18

résultat(s)

Mot(s)
Type de publication
Domaine politique
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Date

Uzbekistan comes in from the cold: A new era of reforms

17-12-2018

Until recently, Uzbekistan was one of the most repressive countries in the world. Under its long-time leader Islam Karimov, human rights abuses included torture, child and forced adult labour, as well as severe restrictions on religious freedom, the media and civil society. Following Karimov's death in 2016, his successor Shavkat Mirziyoyev has launched an ambitious reform programme. Some of the worst human rights abuses (such as torture and forced labour) have been phased out, or at least diminished ...

Until recently, Uzbekistan was one of the most repressive countries in the world. Under its long-time leader Islam Karimov, human rights abuses included torture, child and forced adult labour, as well as severe restrictions on religious freedom, the media and civil society. Following Karimov's death in 2016, his successor Shavkat Mirziyoyev has launched an ambitious reform programme. Some of the worst human rights abuses (such as torture and forced labour) have been phased out, or at least diminished. Judges have become more independent, and the parliament has gained new powers. Steps have been taken to make the country's civil service more accountable to citizens. Media and civil society now have slightly more freedom to operate. Political reforms have been flanked by economic liberalisation. Barriers to trade and investment are being lifted, including by floating the som, the Uzbek currency, and by cutting red tape for businesses. On foreign policy, Uzbekistan has repaired ties with all its main international partners, from the US and EU to Russia and China. The most dramatic change has been the shift from Karimov-era confrontation with neighbours, such as Kyrgyzstan and Tajikistan, to regional cooperation. These are highly positive changes, but Uzbekistan still has a long way to go. The economy remains largely state-controlled and uncompetitive, and liberalising reforms need to continue. On the political front, the system remains fundamentally authoritarian, and transition to genuine multiparty democracy seems unlikely.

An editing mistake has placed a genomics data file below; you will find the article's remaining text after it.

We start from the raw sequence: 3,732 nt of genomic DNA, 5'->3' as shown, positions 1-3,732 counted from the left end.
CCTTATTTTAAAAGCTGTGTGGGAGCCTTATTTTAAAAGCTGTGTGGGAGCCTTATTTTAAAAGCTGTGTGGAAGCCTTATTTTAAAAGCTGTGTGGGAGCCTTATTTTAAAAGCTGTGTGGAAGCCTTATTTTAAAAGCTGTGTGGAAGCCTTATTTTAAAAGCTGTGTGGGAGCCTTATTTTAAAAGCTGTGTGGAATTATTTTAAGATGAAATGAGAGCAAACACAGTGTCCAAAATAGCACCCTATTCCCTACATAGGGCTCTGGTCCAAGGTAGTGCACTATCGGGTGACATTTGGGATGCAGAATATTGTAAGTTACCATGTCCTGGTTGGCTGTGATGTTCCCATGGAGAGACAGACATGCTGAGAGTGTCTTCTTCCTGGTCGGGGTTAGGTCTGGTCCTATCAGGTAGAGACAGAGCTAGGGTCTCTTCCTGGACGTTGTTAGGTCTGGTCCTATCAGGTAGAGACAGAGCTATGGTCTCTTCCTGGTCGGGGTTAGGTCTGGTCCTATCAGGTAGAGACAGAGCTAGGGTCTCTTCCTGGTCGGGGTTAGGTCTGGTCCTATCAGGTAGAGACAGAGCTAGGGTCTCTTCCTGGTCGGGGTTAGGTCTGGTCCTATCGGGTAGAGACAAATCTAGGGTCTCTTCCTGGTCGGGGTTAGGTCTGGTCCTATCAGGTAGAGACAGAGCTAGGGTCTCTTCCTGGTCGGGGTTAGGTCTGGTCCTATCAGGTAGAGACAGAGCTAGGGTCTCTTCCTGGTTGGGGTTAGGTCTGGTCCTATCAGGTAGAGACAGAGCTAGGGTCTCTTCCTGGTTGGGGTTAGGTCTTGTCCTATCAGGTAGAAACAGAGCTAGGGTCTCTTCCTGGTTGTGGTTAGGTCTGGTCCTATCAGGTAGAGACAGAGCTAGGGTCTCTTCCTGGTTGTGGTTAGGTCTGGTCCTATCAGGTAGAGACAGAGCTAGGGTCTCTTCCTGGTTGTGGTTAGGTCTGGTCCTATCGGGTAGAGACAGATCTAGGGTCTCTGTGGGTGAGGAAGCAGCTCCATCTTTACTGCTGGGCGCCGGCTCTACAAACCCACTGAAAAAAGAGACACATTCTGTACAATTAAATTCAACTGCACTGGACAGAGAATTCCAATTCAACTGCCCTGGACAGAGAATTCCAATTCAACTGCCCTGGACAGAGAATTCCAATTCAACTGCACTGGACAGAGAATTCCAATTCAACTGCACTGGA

European Union – Council of Europe cooperation and joint programmes

28-09-2018

The Council of Europe (CoE) and the European Union (EU) are to a significant extent based on shared values, and have overlapping membership. This has led them over time to develop a strategic partnership and joint actions beyond the EU's and, more recently, the CoE's borders, making use of the latter's longstanding technical expertise on human rights, the rule of law and democracy. For the EU, the CoE convention system and the European Court of Human Rights remain central instruments for defending ...